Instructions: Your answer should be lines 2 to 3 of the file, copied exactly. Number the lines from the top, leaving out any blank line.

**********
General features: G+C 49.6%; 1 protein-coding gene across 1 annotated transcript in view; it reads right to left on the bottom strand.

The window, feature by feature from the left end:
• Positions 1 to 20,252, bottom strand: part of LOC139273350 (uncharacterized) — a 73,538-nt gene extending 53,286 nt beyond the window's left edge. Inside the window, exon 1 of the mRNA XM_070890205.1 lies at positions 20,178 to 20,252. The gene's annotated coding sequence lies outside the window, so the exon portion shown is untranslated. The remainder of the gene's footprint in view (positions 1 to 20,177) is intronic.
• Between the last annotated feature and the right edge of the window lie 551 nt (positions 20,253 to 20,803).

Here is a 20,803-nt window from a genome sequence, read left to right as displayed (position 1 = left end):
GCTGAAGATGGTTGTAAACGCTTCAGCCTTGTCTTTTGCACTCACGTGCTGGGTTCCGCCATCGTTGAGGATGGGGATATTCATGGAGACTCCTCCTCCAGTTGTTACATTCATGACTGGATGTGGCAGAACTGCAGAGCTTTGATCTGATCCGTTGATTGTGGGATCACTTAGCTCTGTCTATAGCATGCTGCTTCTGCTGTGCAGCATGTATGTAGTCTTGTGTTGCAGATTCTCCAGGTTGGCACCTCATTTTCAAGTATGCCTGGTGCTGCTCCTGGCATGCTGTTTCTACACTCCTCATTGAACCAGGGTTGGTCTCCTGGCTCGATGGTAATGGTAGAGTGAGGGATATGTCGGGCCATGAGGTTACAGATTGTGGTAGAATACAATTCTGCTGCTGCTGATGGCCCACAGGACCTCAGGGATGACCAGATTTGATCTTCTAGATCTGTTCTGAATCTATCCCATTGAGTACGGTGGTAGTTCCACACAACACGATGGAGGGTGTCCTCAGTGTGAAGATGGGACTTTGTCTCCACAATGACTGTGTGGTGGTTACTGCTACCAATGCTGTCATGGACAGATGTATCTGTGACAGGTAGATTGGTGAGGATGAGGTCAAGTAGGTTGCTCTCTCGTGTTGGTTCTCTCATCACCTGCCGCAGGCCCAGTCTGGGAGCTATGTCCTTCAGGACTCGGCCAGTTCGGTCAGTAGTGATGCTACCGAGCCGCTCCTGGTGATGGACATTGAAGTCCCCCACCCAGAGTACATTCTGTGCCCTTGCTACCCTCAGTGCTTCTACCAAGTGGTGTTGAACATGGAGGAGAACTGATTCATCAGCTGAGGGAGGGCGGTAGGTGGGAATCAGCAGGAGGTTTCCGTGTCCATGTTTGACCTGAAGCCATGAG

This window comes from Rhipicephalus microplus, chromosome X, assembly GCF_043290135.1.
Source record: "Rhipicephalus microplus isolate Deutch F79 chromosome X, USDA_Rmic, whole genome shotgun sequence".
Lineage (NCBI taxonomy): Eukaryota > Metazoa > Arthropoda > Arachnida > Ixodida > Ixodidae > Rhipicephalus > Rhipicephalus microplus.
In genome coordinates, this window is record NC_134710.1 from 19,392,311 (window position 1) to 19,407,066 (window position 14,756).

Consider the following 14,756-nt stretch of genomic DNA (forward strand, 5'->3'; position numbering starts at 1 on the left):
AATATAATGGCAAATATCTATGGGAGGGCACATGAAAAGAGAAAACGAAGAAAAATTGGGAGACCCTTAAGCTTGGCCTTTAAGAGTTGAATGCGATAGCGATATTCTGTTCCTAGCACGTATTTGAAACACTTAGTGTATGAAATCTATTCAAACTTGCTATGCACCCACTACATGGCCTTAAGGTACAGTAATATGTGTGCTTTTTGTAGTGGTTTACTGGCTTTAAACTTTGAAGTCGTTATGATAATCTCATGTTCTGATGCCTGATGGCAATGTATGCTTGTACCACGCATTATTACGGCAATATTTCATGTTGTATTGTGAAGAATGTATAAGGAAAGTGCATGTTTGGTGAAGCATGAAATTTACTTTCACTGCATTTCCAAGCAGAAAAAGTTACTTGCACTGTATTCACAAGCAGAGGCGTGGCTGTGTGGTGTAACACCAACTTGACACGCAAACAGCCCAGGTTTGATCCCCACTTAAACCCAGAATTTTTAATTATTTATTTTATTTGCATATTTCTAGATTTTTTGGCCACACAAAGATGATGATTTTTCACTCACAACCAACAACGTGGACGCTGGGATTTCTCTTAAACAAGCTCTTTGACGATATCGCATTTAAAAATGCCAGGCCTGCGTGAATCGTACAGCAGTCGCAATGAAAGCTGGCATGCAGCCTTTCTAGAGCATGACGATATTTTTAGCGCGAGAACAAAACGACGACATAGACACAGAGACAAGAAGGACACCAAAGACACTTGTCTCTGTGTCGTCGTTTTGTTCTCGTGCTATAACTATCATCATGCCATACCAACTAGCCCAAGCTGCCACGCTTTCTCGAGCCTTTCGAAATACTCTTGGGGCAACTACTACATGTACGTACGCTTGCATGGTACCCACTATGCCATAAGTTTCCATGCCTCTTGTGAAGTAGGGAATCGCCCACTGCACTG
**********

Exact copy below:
The window, feature by feature from the left end:
• Positions 1 to 20,252, bottom strand: part of LOC139273350 (uncharacterized) — a 73,538-nt gene extending 53,286 nt beyond the window's left edge. Inside the window, exon 1 of the mRNA XM_070890205.1 lies at positions 20,178 to 20,252. The gene's annotated coding sequence lies outside the window, so the exon portion shown is untranslated. The remainder of the gene's footprint in view (positions 1 to 20,177) is intronic.